Kalamunda’s Josh Clark an archery dead-eye


Josh Clark  is off to compete in the grand final of the National Matchplay Series in Adelaide.  Picture: David Baylis          d452079
Josh Clark is off to compete in the grand final of the National Matchplay Series in Adelaide. Picture: David Baylis         d452079

The Kalamunda resident is preparing to jet off to Adelaide for the grand final of the National Matchplay Series next week after a successful season of shooting arrows.

“I switched to archery after being a competitive sprint cyclist for years,” Clark said.

“I came down to here (to the Kalamunda Governor Stirling Archers Club) one day and had a few shots.

“One of the coaches told me I was a natural shot and offered to coach me, so it just went from there.”

Josh competed in his first competition in July last year, where he finished fifth in the state.

A month later, he came away from the next contest with a state medal.

“August was the state field event, which I like to call ‘archery golf’,” he said.

“You go around a whole lot of courses and whoever gets the most points wins.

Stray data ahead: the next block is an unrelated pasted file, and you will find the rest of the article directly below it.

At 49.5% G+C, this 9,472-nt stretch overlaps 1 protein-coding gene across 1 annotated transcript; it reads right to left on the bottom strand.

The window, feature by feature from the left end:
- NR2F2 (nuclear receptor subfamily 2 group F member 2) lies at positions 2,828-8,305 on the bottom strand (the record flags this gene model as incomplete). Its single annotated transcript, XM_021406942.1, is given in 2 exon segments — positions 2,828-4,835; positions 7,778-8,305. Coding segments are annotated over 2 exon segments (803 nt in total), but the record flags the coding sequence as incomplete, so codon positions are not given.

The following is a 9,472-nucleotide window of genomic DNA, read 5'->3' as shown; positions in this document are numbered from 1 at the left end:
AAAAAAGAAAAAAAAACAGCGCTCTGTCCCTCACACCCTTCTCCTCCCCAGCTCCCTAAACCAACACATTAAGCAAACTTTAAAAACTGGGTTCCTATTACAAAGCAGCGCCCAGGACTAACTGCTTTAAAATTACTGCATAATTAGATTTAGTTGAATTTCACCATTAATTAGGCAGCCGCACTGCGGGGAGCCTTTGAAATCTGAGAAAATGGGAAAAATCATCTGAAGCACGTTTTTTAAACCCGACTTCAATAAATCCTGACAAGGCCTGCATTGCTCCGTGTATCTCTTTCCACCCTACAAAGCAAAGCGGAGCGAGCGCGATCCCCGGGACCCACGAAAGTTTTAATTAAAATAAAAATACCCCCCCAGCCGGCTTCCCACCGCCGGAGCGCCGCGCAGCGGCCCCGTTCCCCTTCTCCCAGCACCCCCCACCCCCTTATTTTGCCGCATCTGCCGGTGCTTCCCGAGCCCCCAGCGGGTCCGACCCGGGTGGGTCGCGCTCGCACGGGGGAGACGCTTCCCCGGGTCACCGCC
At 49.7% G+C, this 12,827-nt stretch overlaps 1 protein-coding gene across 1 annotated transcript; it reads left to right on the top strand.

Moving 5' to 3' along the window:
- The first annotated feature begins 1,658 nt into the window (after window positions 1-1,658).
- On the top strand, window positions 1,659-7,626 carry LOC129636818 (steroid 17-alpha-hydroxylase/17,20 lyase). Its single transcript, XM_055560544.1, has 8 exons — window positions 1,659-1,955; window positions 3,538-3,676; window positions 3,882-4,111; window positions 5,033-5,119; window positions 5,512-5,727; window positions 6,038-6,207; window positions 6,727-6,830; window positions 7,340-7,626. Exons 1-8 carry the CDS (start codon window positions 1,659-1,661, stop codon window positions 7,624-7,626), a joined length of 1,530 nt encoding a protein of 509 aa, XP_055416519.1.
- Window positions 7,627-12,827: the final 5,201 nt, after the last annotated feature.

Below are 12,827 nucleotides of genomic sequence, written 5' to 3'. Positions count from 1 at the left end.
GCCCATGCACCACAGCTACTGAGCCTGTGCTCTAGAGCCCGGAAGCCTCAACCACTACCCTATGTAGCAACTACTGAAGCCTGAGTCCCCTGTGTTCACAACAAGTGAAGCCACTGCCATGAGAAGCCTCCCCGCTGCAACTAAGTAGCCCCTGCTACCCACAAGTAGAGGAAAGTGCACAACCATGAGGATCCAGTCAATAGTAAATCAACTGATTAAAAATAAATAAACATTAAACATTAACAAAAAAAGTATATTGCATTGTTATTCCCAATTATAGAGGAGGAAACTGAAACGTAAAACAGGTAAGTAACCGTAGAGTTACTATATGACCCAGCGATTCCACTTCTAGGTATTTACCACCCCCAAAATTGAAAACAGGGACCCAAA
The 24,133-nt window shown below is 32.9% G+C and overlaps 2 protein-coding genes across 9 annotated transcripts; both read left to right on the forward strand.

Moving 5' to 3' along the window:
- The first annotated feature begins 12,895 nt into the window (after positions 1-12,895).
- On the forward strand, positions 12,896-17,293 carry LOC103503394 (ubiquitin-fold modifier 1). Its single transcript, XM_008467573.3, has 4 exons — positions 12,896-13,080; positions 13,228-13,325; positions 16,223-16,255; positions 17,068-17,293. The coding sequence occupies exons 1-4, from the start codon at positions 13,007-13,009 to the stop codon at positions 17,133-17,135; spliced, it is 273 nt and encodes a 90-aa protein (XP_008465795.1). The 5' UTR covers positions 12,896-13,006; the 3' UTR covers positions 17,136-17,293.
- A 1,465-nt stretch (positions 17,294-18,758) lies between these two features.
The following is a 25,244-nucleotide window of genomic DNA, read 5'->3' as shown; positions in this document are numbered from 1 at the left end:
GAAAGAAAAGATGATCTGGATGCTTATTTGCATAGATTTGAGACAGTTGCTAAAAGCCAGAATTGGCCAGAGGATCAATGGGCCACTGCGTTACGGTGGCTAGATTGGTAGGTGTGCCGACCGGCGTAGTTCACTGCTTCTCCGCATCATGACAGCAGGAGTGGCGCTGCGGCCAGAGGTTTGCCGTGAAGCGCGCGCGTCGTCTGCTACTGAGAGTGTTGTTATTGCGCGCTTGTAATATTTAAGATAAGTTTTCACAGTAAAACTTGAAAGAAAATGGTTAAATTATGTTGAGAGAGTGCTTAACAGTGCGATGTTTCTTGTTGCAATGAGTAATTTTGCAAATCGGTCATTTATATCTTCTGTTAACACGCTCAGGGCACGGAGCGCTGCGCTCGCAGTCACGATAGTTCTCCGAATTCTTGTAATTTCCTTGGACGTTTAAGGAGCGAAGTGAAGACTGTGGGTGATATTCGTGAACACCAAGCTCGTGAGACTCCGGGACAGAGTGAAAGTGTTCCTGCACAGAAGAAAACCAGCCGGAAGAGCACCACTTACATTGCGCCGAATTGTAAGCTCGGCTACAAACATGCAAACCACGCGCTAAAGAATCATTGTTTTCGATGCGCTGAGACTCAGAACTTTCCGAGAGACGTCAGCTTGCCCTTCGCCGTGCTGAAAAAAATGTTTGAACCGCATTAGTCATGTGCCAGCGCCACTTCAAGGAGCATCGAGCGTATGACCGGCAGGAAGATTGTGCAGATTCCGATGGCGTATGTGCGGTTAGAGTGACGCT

“I ended up getting a silver medal there.”

Clark said although he may have ruffled a few feathers, there were not too many hard feelings from more experienced archers.

“Some of the older hands who’ve been around the archery scene for a while were a bit surprised,” he said.

“But they came up to me after and said congratulations. Archery is a funny sport. It’s competitive but there’s no bad blood.”

Clark has also just started work as a physiotherapist six days a week, making his schedule incredibly busy.

“When I started playing last year I was still doing my masters,” he said.

“So I had to become really good at time management.

“But if you want something enough you’ll work for it.

“I guess I brought my mentality across from cycling to archery.”

Clark said he tried to get down to the club to practise most mornings.

“Sunrise is the best time to practise because there is less wind. The more I shoot, the more confident I am with my form and technique,” he said.

Clark said he enjoyed archery not just for the competitive side, but the social aspect as well.

“Kalamunda is one of the bigger clubs in WA,” he said.

“It’s a really supportive, friendly place where you can relax.

“I feel like I came to the sport relatively late, being 25 and only just starting, but everyone is really encouraging.

“I feel like if I work hard enough I can make some time up on these guys who I’m trying to beat.

“I’m knocking on the door of the minimum qualifying score for the World Cup, so to make an Australian team would be pretty cool.”